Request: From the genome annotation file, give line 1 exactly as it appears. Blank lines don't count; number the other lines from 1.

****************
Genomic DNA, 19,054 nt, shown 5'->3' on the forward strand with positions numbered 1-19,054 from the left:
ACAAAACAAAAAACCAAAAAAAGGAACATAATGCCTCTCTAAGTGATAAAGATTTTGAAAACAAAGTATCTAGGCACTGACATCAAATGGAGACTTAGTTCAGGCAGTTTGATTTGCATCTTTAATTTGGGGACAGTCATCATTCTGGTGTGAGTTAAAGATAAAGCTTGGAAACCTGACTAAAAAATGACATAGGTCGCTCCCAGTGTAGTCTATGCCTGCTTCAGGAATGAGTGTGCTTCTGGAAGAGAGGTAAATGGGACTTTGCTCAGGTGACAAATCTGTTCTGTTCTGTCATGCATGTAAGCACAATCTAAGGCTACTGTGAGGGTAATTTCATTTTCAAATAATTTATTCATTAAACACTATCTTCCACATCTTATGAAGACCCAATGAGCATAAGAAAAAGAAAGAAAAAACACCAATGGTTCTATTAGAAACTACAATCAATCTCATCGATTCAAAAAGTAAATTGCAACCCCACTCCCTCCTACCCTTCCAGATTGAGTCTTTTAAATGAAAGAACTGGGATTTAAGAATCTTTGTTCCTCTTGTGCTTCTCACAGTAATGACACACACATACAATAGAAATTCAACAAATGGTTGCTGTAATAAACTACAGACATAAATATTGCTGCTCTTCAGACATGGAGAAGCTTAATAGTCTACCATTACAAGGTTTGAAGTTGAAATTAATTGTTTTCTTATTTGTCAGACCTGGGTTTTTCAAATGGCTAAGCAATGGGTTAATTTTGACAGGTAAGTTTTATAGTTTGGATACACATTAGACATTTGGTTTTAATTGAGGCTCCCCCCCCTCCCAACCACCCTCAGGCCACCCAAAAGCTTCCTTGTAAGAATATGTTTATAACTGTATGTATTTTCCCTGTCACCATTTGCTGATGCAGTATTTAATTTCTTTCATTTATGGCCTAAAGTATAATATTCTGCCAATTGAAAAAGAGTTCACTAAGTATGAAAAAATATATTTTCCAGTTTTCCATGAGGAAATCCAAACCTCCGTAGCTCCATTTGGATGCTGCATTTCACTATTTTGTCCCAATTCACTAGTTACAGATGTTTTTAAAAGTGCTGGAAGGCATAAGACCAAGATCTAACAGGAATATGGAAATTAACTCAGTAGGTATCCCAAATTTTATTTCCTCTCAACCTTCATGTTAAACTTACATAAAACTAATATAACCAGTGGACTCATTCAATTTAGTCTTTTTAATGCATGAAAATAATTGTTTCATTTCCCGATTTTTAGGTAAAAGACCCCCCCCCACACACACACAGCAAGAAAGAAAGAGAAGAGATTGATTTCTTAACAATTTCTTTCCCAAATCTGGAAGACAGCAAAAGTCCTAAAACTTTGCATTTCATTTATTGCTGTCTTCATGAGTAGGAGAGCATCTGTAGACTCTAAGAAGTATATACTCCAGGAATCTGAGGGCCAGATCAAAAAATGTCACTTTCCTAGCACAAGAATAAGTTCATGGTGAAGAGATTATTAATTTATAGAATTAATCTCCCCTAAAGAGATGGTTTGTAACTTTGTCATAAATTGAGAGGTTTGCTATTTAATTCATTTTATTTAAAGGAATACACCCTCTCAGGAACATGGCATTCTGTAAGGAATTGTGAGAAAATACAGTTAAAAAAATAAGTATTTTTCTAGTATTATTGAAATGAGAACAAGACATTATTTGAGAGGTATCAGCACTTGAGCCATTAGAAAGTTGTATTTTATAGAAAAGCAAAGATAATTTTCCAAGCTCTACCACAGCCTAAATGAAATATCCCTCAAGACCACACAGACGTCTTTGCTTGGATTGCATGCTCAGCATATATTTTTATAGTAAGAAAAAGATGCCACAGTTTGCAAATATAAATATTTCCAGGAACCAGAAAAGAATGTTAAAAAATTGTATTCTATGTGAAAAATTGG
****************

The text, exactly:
Genomic DNA, 19,054 nt, shown 5'->3' on the forward strand with positions numbered 1-19,054 from the left: